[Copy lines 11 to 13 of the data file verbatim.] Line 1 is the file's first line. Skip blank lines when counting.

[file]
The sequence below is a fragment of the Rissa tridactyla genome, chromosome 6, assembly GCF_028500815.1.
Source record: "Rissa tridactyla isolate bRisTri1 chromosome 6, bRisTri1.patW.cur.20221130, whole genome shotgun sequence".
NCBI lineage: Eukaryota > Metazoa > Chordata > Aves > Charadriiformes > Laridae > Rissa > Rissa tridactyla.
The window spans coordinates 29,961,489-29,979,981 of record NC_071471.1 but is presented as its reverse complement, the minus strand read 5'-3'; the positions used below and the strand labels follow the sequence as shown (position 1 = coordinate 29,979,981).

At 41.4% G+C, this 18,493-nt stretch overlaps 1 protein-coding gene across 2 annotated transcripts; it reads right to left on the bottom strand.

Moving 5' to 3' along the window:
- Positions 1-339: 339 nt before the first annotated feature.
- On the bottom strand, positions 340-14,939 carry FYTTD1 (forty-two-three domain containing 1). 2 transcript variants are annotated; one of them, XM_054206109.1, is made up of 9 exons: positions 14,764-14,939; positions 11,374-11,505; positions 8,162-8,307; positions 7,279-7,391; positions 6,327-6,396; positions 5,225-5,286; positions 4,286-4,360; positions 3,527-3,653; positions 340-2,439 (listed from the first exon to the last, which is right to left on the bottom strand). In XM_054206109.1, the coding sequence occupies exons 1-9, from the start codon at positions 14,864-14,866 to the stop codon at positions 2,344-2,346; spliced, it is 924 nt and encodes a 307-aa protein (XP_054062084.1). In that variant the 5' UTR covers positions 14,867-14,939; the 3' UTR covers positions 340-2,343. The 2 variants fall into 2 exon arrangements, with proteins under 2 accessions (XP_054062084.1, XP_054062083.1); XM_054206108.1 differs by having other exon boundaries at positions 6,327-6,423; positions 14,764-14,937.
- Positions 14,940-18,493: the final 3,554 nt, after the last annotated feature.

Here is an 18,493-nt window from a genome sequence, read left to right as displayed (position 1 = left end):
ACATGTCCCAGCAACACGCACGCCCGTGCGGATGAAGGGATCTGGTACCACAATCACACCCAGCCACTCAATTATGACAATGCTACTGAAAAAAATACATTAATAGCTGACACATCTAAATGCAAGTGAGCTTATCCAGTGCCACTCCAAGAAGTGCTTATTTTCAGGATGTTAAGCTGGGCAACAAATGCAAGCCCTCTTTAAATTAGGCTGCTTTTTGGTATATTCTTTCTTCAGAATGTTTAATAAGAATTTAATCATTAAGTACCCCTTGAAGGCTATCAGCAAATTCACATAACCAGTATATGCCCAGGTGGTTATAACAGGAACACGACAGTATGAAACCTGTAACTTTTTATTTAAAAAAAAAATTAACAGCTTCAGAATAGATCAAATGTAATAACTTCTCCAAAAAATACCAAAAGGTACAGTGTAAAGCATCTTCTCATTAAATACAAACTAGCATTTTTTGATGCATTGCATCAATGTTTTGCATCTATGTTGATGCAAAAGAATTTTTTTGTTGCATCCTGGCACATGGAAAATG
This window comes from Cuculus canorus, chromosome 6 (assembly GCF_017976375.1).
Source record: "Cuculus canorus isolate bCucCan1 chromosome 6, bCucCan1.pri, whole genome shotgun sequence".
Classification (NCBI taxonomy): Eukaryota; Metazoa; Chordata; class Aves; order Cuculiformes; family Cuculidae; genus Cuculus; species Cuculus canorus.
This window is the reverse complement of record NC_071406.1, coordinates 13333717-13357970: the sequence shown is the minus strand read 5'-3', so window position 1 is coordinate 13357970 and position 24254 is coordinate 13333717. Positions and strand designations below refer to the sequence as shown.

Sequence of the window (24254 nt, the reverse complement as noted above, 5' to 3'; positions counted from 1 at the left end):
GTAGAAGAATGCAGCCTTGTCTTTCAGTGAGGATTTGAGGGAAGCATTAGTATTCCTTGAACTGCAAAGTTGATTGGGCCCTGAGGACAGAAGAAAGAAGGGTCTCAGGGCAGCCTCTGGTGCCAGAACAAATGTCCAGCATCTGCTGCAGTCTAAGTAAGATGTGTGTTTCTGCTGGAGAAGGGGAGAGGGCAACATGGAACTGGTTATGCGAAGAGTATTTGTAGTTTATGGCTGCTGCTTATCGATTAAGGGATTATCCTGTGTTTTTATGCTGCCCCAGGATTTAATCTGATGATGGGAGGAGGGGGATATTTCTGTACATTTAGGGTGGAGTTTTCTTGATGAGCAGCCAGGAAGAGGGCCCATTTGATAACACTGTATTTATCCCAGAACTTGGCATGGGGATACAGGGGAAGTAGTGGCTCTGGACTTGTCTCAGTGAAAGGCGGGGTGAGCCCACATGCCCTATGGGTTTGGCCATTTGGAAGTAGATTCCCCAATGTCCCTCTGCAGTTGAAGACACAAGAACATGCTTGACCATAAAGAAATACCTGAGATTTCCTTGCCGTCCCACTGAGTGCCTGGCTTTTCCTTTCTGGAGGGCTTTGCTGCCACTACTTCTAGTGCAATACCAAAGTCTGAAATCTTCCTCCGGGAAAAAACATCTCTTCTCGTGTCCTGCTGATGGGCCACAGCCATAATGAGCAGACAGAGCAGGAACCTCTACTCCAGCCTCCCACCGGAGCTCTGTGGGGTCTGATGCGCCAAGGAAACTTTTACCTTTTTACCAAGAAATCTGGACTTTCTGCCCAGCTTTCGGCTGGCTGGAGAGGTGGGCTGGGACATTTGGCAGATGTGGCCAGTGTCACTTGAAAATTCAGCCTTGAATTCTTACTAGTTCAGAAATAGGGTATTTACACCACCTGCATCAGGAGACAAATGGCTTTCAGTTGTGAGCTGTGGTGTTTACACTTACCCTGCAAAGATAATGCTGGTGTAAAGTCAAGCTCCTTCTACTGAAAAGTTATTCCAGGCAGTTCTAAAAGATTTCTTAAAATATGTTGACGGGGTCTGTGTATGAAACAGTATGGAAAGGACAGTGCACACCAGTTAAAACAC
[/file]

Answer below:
ACATGTCCCAGCAACACGCACGCCCGTGCGGATGAAGGGATCTGGTACCACAATCACACCCAGCCACTCAATTATGACAATGCTACTGAAAAAAATACATTAATAGCTGACACATCTAAATGCAAGTGAGCTTATCCAGTGCCACTCCAAGAAGTGCTTATTTTCAGGATGTTAAGCTGGGCAACAAATGCAAGCCCTCTTTAAATTAGGCTGCTTTTTGGTATATTCTTTCTTCAGAATGTTTAATAAGAATTTAATCATTAAGTACCCCTTGAAGGCTATCAGCAAATTCACATAACCAGTATATGCCCAGGTGGTTATAACAGGAACACGACAGTATGAAACCTGTAACTTTTTATTTAAAAAAAAAATTAACAGCTTCAGAATAGATCAAATGTAATAACTTCTCCAAAAAATACCAAAAGGTACAGTGTAAAGCATCTTCTCATTAAATACAAACTAGCATTTTTTGATGCATTGCATCAATGTTTTGCATCTATGTTGATGCAAAAGAATTTTTTTGTTGCATCCTGGCACATGGAAAATG
This window comes from Cuculus canorus, chromosome 6 (assembly GCF_017976375.1).
Source record: "Cuculus canorus isolate bCucCan1 chromosome 6, bCucCan1.pri, whole genome shotgun sequence".